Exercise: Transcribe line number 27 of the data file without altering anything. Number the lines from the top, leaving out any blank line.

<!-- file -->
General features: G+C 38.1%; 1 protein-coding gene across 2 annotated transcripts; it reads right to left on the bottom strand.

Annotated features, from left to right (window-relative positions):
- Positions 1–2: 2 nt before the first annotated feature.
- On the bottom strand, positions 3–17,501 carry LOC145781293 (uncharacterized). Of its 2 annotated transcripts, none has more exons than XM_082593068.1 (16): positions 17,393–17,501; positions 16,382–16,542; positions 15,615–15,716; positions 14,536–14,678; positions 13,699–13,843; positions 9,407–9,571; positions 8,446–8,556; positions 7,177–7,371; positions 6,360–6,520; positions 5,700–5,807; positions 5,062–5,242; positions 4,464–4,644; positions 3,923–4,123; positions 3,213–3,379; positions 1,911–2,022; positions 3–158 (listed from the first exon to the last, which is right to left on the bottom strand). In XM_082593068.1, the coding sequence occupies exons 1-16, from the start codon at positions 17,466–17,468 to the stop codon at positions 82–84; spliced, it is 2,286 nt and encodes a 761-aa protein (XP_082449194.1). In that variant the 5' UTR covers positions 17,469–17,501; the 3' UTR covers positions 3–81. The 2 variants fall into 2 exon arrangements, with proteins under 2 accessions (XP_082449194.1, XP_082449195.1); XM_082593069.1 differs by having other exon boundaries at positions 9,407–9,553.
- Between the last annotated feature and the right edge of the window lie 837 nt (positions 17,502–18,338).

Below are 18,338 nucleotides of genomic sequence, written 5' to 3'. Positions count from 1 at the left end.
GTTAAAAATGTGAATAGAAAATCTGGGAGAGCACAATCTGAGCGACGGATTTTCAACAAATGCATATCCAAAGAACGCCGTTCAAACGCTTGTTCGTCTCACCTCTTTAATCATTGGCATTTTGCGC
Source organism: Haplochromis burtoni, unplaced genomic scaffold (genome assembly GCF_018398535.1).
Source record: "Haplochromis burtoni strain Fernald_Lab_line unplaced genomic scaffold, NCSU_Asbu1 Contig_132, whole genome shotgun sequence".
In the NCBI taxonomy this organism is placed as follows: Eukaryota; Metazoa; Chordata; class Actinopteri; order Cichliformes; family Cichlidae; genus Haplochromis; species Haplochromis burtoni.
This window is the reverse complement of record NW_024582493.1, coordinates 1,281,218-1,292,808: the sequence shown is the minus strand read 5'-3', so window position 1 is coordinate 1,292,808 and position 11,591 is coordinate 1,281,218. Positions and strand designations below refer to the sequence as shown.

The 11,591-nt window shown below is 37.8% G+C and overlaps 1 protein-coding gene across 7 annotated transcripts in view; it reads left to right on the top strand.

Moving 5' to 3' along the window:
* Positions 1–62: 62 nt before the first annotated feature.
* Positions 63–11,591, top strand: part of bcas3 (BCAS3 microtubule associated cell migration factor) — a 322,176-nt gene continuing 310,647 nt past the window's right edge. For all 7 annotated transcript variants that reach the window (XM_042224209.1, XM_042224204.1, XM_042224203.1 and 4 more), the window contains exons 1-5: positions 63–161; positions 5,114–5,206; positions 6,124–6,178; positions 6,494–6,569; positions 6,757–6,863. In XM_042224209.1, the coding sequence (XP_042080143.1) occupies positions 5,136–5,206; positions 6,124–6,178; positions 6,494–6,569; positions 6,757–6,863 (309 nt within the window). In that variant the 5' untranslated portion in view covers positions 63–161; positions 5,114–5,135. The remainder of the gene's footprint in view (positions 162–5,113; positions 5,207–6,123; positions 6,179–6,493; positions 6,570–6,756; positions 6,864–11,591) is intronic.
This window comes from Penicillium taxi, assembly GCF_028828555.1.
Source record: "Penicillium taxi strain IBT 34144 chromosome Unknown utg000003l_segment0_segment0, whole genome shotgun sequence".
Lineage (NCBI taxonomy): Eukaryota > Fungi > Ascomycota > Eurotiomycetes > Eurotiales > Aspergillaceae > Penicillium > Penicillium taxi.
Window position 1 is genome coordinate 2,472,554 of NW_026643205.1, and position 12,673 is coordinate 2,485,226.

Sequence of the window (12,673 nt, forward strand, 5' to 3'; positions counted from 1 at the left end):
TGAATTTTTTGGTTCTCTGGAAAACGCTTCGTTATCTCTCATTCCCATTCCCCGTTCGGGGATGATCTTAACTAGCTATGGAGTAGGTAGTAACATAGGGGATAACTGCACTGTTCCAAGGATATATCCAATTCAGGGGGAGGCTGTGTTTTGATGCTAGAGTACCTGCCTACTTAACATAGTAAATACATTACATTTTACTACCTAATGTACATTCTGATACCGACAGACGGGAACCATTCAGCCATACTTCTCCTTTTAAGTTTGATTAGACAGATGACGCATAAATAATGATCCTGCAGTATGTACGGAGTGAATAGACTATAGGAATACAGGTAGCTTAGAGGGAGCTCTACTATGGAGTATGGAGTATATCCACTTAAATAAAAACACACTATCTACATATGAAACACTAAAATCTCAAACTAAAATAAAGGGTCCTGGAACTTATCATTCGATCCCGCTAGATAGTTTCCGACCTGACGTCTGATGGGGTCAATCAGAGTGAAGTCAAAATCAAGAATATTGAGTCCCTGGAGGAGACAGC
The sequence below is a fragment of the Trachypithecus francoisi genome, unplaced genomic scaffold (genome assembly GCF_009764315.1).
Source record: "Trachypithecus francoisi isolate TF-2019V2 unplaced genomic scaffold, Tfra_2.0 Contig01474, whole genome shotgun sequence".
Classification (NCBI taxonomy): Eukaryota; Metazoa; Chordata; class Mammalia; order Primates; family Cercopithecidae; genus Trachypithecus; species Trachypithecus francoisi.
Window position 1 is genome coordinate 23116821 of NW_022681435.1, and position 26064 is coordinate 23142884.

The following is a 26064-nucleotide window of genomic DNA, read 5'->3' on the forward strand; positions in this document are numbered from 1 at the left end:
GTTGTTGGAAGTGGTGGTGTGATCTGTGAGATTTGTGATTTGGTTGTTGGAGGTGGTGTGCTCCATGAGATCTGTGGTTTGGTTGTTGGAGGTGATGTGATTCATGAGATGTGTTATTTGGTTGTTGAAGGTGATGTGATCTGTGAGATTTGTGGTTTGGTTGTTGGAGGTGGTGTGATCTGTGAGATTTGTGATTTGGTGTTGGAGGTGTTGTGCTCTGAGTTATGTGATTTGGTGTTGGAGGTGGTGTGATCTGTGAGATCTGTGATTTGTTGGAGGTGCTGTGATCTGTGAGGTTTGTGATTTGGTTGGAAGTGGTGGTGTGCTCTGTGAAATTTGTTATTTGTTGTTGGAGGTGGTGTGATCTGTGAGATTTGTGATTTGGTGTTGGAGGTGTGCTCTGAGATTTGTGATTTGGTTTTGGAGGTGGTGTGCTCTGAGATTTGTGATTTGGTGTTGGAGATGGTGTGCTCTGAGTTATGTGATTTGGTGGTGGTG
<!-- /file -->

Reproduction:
GTTGTTGGAAGTGGTGGTGTGATCTGTGAGATTTGTGATTTGGTTGTTGGAGGTGGTGTGCTCCATGAGATCTGTGGTTTGGTTGTTGGAGGTGATGTGATTCATGAGATGTGTTATTTGGTTGTTGAAGGTGATGTGATCTGTGAGATTTGTGGTTTGGTTGTTGGAGGTGGTGTGATCTGTGAGATTTGTGATTTGGTGTTGGAGGTGTTGTGCTCTGAGTTATGTGATTTGGTGTTGGAGGTGGTGTGATCTGTGAGATCTGTGATTTGTTGGAGGTGCTGTGATCTGTGAGGTTTGTGATTTGGTTGGAAGTGGTGGTGTGCTCTGTGAAATTTGTTATTTGTTGTTGGAGGTGGTGTGATCTGTGAGATTTGTGATTTGGTGTTGGAGGTGTGCTCTGAGATTTGTGATTTGGTTTTGGAGGTGGTGTGCTCTGAGATTTGTGATTTGGTGTTGGAGATGGTGTGCTCTGAGTTATGTGATTTGGTGGTGGTG